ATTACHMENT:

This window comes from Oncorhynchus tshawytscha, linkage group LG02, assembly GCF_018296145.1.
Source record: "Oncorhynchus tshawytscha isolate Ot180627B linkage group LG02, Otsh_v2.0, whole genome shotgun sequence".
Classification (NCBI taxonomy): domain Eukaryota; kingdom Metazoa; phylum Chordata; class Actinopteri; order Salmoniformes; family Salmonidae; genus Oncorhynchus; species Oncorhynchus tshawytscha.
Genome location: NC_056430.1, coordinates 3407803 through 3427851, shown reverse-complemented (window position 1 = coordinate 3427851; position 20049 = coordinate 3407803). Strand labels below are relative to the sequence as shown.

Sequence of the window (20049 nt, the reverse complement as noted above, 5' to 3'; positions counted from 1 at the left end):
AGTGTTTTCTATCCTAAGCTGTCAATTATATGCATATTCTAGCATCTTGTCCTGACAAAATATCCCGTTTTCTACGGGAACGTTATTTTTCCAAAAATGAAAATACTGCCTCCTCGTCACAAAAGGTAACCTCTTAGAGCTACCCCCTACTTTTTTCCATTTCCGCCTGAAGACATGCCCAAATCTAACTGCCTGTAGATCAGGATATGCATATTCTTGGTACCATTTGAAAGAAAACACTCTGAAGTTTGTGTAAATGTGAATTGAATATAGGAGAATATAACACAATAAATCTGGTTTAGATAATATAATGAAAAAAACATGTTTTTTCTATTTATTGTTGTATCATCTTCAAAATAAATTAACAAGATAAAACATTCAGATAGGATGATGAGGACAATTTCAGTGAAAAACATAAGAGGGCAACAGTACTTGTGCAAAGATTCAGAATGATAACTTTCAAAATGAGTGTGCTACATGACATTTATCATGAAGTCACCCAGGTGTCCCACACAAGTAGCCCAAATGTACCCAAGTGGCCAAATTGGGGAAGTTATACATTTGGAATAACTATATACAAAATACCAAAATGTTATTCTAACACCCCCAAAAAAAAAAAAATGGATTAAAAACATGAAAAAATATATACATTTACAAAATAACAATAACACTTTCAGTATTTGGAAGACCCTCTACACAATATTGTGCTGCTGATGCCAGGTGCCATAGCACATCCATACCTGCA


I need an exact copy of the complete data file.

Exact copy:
This window comes from Oncorhynchus tshawytscha, linkage group LG02, assembly GCF_018296145.1.
Source record: "Oncorhynchus tshawytscha isolate Ot180627B linkage group LG02, Otsh_v2.0, whole genome shotgun sequence".
Classification (NCBI taxonomy): domain Eukaryota; kingdom Metazoa; phylum Chordata; class Actinopteri; order Salmoniformes; family Salmonidae; genus Oncorhynchus; species Oncorhynchus tshawytscha.
Genome location: NC_056430.1, coordinates 3407803 through 3427851, shown reverse-complemented (window position 1 = coordinate 3427851; position 20049 = coordinate 3407803). Strand labels below are relative to the sequence as shown.

Sequence of the window (20049 nt, the reverse complement as noted above, 5' to 3'; positions counted from 1 at the left end):
AGTGTTTTCTATCCTAAGCTGTCAATTATATGCATATTCTAGCATCTTGTCCTGACAAAATATCCCGTTTTCTACGGGAACGTTATTTTTCCAAAAATGAAAATACTGCCTCCTCGTCACAAAAGGTAACCTCTTAGAGCTACCCCCTACTTTTTTCCATTTCCGCCTGAAGACATGCCCAAATCTAACTGCCTGTAGATCAGGATATGCATATTCTTGGTACCATTTGAAAGAAAACACTCTGAAGTTTGTGTAAATGTGAATTGAATATAGGAGAATATAACACAATAAATCTGGTTTAGATAATATAATGAAAAAAACATGTTTTTTCTATTTATTGTTGTATCATCTTCAAAATAAATTAACAAGATAAAACATTCAGATAGGATGATGAGGACAATTTCAGTGAAAAACATAAGAGGGCAACAGTACTTGTGCAAAGATTCAGAATGATAACTTTCAAAATGAGTGTGCTACATGACATTTATCATGAAGTCACCCAGGTGTCCCACACAAGTAGCCCAAATGTACCCAAGTGGCCAAATTGGGGAAGTTATACATTTGGAATAACTATATACAAAATACCAAAATGTTATTCTAACACCCCCAAAAAAAAAAAAATGGATTAAAAACATGAAAAAATATATACATTTACAAAATAACAATAACACTTTCAGTATTTGGAAGACCCTCTACACAATATTGTGCTGCTGATGCCAGGTGCCATAGCACATCCATACCTGCA